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Free Courses : Fundamentals of Algorithms & Data structure - Practice Test

**C**omputer architecture MCQ questions and answers for the preparation of tests, exams, and certifications. So you will find questions about loops and conditionals, data structure, complexity, flowchart, pseudocode, and much more. This systematic learning method will easily prepare anyone to pass their exam.

Some description of Algorithm below that's help to you pass this exam.

**What is an Algorithm?**

An algorithm is a set of commands that must be followed for a computer to perform calculations or other problem-solving operations.

According to its formal definition, an algorithm is a finite set of instructions carried out in a specific order to perform a particular task.

It is not the entire program or code; it is simple logic to a problem represented as an informal description in the form of a flowchart or pseudocode.

Problem: A problem can be defined as a real-world problem or real-world instance problem for which you need to develop a program or set of instructions. An algorithm is a set of instructions.

Algorithm: An algorithm is defined as a step-by-step process that will be designed for a problem.

Input: After designing an algorithm, the algorithm is given the necessary and desired inputs.

Processing unit: The input will be passed to the processing unit, producing the desired output.

Output: The outcome or result of the program is referred to as the output.

After defining what an algorithm is, you will now look at algorithm characteristics.

**Characteristics of an Algorithm**

An algorithm has the following characteristics:

Input: An algorithm requires some input values. An algorithm can be given a value other than 0 as input.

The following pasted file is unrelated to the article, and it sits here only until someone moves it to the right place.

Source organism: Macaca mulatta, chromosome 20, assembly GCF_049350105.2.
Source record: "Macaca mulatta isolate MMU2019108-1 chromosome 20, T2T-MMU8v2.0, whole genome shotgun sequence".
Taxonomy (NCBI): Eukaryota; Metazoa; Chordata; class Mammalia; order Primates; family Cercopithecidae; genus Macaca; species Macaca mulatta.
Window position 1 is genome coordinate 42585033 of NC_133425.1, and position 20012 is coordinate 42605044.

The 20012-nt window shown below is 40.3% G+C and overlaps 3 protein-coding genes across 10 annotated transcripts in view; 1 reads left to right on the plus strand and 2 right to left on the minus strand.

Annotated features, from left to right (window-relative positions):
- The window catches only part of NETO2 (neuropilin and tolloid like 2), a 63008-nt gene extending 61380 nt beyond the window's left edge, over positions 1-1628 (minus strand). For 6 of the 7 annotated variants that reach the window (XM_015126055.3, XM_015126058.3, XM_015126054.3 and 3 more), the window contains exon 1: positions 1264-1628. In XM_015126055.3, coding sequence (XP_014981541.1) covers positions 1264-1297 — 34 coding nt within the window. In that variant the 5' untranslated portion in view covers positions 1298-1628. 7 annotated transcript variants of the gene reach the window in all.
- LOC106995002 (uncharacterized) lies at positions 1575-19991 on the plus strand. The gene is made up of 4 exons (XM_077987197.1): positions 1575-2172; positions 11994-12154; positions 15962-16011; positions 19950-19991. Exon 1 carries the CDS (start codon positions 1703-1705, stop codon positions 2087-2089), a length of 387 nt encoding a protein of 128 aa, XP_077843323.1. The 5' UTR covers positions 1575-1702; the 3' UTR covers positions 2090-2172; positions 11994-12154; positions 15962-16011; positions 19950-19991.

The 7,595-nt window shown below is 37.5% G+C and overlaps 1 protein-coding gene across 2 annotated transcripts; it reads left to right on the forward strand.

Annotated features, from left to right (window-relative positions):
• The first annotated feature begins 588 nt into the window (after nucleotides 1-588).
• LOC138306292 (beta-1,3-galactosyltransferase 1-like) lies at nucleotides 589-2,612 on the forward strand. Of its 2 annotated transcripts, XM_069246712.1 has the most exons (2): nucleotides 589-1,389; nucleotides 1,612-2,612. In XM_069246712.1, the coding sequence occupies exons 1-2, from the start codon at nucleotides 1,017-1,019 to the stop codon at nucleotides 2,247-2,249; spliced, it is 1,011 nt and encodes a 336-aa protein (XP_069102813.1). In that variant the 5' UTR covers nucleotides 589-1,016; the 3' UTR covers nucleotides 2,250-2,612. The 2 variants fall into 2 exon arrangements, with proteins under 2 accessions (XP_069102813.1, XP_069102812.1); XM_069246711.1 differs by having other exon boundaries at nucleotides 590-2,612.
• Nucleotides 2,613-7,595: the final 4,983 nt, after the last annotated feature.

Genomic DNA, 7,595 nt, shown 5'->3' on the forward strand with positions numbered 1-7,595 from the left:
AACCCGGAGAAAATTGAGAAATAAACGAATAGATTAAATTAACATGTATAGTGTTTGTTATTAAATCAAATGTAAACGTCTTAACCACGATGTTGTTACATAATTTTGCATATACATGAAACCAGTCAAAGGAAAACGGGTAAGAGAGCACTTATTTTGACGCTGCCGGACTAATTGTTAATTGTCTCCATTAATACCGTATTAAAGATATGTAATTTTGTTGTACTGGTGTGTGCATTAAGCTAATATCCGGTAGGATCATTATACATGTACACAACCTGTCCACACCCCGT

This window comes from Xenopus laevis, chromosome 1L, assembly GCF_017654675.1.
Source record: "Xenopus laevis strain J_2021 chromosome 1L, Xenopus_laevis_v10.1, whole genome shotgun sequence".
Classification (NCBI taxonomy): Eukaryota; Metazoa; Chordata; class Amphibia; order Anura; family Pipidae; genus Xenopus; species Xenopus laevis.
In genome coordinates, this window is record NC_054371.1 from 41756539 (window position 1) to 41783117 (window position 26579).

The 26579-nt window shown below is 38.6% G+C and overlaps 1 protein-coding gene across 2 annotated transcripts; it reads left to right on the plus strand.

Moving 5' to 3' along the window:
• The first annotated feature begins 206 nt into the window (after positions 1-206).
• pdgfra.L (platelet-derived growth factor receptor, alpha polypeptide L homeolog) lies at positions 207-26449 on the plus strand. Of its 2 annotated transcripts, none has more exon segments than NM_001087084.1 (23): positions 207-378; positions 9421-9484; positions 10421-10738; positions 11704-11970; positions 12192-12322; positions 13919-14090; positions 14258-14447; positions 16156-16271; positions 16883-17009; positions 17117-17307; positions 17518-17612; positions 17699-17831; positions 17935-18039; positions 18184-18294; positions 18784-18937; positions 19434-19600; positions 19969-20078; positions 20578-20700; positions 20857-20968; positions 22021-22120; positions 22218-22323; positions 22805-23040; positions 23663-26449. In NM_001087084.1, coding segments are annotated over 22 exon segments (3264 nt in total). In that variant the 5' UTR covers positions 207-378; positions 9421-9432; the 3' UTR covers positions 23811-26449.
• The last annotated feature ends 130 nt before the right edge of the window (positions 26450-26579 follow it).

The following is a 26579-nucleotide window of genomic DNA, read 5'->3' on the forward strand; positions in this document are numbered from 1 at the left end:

Output: At the end of an algorithm, you will have one or more outcomes.

Unambiguity: A perfect algorithm is defined as unambiguous, which means that its instructions should be clear and straightforward.

Finiteness: An algorithm must be finite. Finiteness in this context means that the algorithm should have a limited number of instructions, i.e., the instructions should be countable.

Effectiveness: Because each instruction in an algorithm affects the overall process, it should be adequate.

Language independence: An algorithm must be language-independent, which means that its instructions can be implemented in any language and produce the same results.

Moving on in this What is an Algorithm tutorial, you will look at why you need an algorithm.

**Why Do You Need an Algorithm?**

You require algorithms for the following reasons:

**Scalability**

It aids in your understanding of scalability. When you have a sizable real-world problem, you must break it down into small steps to analyze it quickly.

**Performance**

The real world is challenging to break down into smaller steps. If a problem can be easily divided into smaller steps, it indicates that the problem is feasible.

After understanding what is an algorithm, why you need an algorithm, you will look at how to write one using an example.

**How to Write an Algorithm?**

There are no well-defined standards for writing algorithms. It is, however, a problem that is resource-dependent. Algorithms are never written with a specific programming language in mind.

As you all know, basic code constructs such as loops like do, for, while, all programming languages share flow control such as if-else, and so on. An algorithm can be written using these common constructs.

Algorithms are typically written in a step-by-step fashion, but this is not always the case. Algorithm writing is a process that occurs after the problem domain has been well-defined. That is, you must be aware of the problem domain for which you are developing a solution.

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